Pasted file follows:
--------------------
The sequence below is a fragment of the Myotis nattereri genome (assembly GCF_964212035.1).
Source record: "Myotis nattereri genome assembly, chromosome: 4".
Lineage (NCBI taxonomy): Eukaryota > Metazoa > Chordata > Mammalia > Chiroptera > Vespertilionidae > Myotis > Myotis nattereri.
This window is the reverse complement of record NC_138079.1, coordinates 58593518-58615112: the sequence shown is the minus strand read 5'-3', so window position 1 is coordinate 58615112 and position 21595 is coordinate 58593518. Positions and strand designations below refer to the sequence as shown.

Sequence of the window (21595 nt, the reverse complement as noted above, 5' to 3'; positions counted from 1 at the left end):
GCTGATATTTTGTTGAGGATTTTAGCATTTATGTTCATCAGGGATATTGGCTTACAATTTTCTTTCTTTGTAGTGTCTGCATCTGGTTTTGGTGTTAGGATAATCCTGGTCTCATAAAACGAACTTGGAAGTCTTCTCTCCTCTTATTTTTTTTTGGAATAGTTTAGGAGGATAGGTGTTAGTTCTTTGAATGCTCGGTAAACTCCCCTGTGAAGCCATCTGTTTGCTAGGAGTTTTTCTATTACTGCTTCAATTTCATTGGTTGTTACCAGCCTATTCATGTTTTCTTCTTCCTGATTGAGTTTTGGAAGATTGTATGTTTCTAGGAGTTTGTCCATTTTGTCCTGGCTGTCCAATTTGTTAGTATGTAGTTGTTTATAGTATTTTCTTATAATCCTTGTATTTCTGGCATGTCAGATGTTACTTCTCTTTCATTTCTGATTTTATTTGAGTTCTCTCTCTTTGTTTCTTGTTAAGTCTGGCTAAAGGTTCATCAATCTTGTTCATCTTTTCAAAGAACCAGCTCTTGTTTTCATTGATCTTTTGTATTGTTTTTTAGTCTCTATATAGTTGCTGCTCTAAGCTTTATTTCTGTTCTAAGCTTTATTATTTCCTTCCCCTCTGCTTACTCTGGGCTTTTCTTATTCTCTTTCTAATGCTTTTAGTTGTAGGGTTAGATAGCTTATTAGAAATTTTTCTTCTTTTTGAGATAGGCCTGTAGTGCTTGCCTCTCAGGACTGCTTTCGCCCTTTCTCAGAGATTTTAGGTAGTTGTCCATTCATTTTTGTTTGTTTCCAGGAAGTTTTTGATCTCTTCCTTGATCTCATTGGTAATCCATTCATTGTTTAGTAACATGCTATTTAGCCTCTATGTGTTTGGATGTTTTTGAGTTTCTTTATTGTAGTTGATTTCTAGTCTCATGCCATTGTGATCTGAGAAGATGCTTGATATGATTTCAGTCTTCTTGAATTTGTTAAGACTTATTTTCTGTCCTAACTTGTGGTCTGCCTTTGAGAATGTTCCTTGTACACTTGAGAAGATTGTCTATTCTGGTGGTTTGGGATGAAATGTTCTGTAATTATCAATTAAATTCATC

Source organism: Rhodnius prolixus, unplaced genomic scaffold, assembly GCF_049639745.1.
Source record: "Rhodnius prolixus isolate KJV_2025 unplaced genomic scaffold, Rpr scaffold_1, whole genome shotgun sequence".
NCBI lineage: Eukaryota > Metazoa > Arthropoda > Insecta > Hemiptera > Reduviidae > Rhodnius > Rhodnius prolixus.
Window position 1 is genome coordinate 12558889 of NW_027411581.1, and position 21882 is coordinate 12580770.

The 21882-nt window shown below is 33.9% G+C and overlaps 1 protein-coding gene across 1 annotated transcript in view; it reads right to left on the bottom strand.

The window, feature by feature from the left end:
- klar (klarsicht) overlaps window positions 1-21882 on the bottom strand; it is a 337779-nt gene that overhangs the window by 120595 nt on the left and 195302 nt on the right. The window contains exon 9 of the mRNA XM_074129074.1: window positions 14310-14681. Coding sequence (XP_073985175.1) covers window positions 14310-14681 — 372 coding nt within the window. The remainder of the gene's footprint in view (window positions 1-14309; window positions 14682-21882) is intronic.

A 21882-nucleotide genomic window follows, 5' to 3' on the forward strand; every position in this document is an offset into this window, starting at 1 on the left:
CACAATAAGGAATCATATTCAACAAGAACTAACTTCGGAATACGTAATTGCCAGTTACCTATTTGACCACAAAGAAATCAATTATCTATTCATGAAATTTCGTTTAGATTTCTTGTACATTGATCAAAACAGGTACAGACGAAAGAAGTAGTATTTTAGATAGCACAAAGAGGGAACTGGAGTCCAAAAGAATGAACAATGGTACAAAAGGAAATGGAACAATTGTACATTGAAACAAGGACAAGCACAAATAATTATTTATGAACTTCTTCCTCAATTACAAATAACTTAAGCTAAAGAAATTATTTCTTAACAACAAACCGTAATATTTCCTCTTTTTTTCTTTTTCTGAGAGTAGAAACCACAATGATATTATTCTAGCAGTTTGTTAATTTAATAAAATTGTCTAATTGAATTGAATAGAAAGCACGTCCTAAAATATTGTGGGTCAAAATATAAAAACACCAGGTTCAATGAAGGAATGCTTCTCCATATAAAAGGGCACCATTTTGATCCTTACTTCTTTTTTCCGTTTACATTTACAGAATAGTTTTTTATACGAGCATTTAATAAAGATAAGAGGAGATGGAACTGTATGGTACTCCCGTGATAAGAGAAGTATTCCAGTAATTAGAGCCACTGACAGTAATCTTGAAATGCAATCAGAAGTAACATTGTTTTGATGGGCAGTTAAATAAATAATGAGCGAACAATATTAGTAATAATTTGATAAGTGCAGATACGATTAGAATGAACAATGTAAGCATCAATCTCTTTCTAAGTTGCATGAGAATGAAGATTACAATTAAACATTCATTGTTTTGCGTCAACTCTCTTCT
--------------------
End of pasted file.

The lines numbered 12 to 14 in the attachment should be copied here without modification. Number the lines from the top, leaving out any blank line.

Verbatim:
The window, feature by feature from the left end:
- klar (klarsicht) overlaps window positions 1-21882 on the bottom strand; it is a 337779-nt gene that overhangs the window by 120595 nt on the left and 195302 nt on the right. The window contains exon 9 of the mRNA XM_074129074.1: window positions 14310-14681. Coding sequence (XP_073985175.1) covers window positions 14310-14681 — 372 coding nt within the window. The remainder of the gene's footprint in view (window positions 1-14309; window positions 14682-21882) is intronic.

A 21882-nucleotide genomic window follows, 5' to 3' on the forward strand; every position in this document is an offset into this window, starting at 1 on the left: